Wednesday, July 19, 2017

PEACH PILGRIMAGE



In the third verse of “From Blossoms” by Li-Young Lee, the poet writes: “…to hold the fruit in our hands, adore it, then bite into/the round jubilance of peach,” a verse that The Writer’s Almanac advises readers to enjoy “with a juicy, delectable, gold glowing farmer’s market peach in hand…”

Such delectables are often difficult to find in local markets, but for three years we have followed the tip of our good friend Kathy Hamman and traveled across the border into Alabama to get our supply of this fruit each summer. Crow Mountain Orchards in Fackler, Alabama is only an hour’s drive from our base here at Sewanee, Tennessee and is a closer destination than orchards in Georgia, South Carolina and Hill Country, Texas that produce some of the most delicious peaches in the nation (although I’ve heard that the orchards in the middle of California gold country are close rivals). 

Crow Mountain Orchards are owned by Bob and Carol Deutscher who cultivated the orchards of peaches, nectarines, apples, pears, berries, and cherries on 150 acres at a 1700 ft. elevation during the 70’s. They advertise that although most orchards in the southeastern U.S. had shortages of peaches this year, Crow Mountain peaches have produced a gracious plenty. 

We traveled to the distribution offices of the peach orchard following a description that appeared on their web site, making “16 turns before reaching AL Rt. 79 from Winchester,” that took us from the Winchester valley to Bear Hollow Mt. Wildlife Area. Along the way, we passed the Wall of Jericho, four Holiness churches, dense forests, and roadsides with abundant Queen’s Lace that had escaped the mowers. The turn-off onto Rt. 39 from Rt. 33 does boast a Crow Mountain sign, which only appears at that point, and we were prepared for the route into the “boonies” where the orchards are located.

Dark clouds hung over us as we entered a market filled with customers from states surrounding the Alabama site. Although the owners’ daughter was busy ringing up sales, I began to question her.

“What’s the name of the variety of peaches I’m buying?” Signs advertised numbers only.

“I really don’t know,” she confessed. My 88-year old father still works seven days a week in the orchards, and he’s planted so many varieties, we’ve lost track of the names.”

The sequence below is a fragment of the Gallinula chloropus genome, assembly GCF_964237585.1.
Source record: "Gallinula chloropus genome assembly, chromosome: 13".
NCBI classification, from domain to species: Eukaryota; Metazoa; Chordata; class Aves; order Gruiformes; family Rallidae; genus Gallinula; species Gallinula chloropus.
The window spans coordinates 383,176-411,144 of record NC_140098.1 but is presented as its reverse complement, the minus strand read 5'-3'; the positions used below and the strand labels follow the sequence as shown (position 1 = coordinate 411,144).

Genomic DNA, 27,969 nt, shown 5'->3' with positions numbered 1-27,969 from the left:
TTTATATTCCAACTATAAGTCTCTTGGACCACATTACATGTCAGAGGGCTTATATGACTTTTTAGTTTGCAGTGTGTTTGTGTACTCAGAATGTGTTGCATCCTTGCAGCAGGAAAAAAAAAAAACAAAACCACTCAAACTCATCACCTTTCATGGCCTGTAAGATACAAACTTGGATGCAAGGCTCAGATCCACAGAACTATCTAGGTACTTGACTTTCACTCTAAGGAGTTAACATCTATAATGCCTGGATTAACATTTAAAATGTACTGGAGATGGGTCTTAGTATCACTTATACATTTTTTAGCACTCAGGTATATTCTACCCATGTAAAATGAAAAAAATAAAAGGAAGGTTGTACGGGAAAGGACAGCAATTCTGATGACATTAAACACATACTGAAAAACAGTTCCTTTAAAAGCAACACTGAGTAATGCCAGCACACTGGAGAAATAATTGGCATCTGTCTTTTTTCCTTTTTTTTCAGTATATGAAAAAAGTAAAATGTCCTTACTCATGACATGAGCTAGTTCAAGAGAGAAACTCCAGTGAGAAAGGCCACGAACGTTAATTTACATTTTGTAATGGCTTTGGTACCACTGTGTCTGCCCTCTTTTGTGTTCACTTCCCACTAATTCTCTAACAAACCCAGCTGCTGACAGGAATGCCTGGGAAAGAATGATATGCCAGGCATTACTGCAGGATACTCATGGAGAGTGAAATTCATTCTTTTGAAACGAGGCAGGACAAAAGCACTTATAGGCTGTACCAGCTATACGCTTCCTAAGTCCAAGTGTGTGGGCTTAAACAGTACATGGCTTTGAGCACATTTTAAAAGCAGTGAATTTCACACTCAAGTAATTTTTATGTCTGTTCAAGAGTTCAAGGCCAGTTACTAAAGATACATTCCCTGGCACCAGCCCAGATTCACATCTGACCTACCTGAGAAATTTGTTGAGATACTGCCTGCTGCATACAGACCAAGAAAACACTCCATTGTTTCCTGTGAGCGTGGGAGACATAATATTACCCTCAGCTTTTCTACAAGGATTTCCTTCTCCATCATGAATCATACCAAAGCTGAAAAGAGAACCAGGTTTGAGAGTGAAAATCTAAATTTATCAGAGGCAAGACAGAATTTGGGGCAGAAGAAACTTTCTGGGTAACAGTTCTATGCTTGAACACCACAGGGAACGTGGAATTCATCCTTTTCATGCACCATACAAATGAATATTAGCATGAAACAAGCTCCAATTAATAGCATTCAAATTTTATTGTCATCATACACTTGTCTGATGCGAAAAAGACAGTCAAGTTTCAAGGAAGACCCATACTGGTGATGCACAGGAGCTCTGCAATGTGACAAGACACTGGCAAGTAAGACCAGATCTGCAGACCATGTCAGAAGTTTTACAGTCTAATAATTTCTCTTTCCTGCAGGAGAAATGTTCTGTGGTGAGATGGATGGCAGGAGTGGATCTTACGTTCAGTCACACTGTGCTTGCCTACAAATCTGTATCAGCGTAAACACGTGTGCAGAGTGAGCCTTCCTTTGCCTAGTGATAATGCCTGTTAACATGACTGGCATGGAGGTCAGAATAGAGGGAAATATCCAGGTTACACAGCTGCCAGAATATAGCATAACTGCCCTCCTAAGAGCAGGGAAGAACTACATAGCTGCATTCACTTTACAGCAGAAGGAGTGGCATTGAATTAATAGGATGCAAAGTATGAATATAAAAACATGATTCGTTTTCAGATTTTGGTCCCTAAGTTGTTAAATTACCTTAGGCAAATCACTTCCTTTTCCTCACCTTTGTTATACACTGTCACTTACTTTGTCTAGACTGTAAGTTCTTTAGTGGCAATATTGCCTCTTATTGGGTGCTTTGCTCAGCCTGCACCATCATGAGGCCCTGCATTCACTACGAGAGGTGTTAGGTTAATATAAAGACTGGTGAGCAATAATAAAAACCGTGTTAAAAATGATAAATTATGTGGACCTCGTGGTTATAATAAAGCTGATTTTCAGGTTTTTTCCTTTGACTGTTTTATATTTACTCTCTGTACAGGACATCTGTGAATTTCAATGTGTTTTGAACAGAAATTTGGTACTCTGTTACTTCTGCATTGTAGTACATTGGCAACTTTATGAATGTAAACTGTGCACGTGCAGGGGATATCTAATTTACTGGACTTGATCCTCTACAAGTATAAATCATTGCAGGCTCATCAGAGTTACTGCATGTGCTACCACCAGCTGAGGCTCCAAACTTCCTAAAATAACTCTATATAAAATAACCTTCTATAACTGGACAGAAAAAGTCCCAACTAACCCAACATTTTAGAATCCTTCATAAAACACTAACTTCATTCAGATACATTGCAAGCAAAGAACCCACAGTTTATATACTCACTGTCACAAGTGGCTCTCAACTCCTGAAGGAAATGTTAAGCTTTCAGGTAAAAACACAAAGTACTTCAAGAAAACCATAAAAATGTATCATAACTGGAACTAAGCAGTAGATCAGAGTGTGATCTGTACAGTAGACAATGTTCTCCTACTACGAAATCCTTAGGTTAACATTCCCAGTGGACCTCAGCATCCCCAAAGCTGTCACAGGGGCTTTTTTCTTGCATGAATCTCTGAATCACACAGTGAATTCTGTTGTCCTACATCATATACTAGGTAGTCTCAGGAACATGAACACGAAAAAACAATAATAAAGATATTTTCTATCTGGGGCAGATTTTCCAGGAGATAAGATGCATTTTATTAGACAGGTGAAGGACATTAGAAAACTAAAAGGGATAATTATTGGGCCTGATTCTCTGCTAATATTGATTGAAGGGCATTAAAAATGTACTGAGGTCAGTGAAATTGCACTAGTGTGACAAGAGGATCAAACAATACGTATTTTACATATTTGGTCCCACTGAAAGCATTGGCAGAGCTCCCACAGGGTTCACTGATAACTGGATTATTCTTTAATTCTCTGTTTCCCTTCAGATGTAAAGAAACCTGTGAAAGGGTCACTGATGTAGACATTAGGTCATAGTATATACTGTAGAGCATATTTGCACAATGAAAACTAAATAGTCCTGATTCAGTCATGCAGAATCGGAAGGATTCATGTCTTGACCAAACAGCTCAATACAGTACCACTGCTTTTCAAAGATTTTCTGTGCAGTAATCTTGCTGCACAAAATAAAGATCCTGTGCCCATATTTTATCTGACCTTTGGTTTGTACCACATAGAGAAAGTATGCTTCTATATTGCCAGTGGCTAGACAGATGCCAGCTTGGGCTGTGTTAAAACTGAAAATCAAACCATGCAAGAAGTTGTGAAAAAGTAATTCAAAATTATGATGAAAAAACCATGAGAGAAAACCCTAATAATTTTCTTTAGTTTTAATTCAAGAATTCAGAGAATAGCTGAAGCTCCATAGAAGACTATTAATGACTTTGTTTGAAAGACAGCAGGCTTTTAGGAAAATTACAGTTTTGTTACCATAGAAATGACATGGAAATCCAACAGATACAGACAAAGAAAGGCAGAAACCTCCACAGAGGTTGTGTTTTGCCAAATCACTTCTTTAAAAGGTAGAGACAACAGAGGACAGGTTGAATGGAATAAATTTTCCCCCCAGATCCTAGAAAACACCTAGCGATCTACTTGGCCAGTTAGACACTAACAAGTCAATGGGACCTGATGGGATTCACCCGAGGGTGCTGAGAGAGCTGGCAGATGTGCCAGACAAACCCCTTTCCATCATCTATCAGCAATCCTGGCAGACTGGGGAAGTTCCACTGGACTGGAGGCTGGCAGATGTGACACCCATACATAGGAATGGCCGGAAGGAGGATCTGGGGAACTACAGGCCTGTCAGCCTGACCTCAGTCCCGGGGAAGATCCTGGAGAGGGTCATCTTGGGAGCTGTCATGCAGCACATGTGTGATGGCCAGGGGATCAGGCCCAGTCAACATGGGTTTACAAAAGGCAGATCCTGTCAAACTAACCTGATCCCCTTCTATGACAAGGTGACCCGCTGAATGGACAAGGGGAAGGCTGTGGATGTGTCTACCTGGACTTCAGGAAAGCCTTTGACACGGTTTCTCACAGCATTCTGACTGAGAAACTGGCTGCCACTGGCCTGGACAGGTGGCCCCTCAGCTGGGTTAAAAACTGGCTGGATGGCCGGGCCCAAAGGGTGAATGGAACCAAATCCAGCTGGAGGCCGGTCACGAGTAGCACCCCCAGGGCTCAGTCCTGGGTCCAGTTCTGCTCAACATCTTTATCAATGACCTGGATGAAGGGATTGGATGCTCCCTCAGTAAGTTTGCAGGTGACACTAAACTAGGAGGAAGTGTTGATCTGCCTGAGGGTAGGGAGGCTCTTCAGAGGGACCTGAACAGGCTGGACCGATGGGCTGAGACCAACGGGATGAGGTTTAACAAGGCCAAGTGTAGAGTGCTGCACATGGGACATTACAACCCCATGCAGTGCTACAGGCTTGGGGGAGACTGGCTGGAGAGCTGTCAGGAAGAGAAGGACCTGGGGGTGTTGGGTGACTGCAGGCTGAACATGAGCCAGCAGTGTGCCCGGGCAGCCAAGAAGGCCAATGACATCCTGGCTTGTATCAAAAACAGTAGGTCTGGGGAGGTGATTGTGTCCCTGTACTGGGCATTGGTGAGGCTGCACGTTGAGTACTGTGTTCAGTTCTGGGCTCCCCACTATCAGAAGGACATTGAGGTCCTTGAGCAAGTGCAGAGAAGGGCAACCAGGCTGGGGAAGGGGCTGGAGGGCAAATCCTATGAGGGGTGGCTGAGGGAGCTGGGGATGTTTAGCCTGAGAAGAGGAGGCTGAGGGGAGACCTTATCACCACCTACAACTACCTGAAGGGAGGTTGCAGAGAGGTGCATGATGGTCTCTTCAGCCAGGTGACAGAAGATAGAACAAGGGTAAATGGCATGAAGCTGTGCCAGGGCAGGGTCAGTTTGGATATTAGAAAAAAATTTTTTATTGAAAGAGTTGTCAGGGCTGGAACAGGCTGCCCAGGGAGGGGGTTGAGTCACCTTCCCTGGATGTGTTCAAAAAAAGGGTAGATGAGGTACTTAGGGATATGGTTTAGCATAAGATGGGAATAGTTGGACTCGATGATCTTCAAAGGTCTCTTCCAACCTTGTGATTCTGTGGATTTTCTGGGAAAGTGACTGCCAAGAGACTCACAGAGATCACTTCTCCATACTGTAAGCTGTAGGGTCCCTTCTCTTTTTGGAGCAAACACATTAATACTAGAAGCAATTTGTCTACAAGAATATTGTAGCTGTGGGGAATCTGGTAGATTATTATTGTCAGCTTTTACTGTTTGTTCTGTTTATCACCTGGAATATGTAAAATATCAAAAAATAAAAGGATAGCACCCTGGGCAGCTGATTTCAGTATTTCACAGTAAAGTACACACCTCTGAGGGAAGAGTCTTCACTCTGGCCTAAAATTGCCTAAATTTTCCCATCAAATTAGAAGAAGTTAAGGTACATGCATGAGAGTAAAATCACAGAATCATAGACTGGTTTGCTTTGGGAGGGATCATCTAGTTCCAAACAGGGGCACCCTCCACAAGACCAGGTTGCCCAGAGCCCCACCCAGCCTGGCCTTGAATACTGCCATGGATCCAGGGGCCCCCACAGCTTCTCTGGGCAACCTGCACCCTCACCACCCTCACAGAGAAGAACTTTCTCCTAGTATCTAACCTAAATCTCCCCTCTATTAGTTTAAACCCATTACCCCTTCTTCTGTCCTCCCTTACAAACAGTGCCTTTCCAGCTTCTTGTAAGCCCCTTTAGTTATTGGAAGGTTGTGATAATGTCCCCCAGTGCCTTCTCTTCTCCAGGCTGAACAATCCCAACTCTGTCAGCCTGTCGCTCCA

I picked up a carton of what I know to be “juicy, delectable, gold glowing farmer’s market peaches,” passing over the pears that appeared to be fruit that would make good preserves. The memory of my grandmother standing over a stove making pear preserves during Louisiana summers without air conditioning is engraved in my memory! When she died, we discovered pantry shelves filled with pear and fig preserves without dates marked on the rusting lids. All that hot work for uneaten fruit! Actually, I think that “putting up preserves,” as 20th-century cooks called the process, meant that you were a thrifty homemaker and a good cook, a reputation that women of that era coveted.

As we left the Crow Mountain market, dark clouds opened up, and we went home through a heavy rainfall that cleared when we reached the valley. Because of the rainfall we were unable to get photos of the peach orchards, which are picked daily, according to Deutscher’s daughter, but did manage a shot of this beautiful fruit before we began to devour it. No doubt about it —Crow Mountain peaches rank right up there with the over 130 million Georgia peaches produced last year. However, in my opinion, the ones that surpass all others are produced somewhere in South Carolina and marketed near the border of the Outer Banks of North Carolina where an entourage of the Sullivan family and I spent a week in a vacation home, making peach cobbler several nights in a row.




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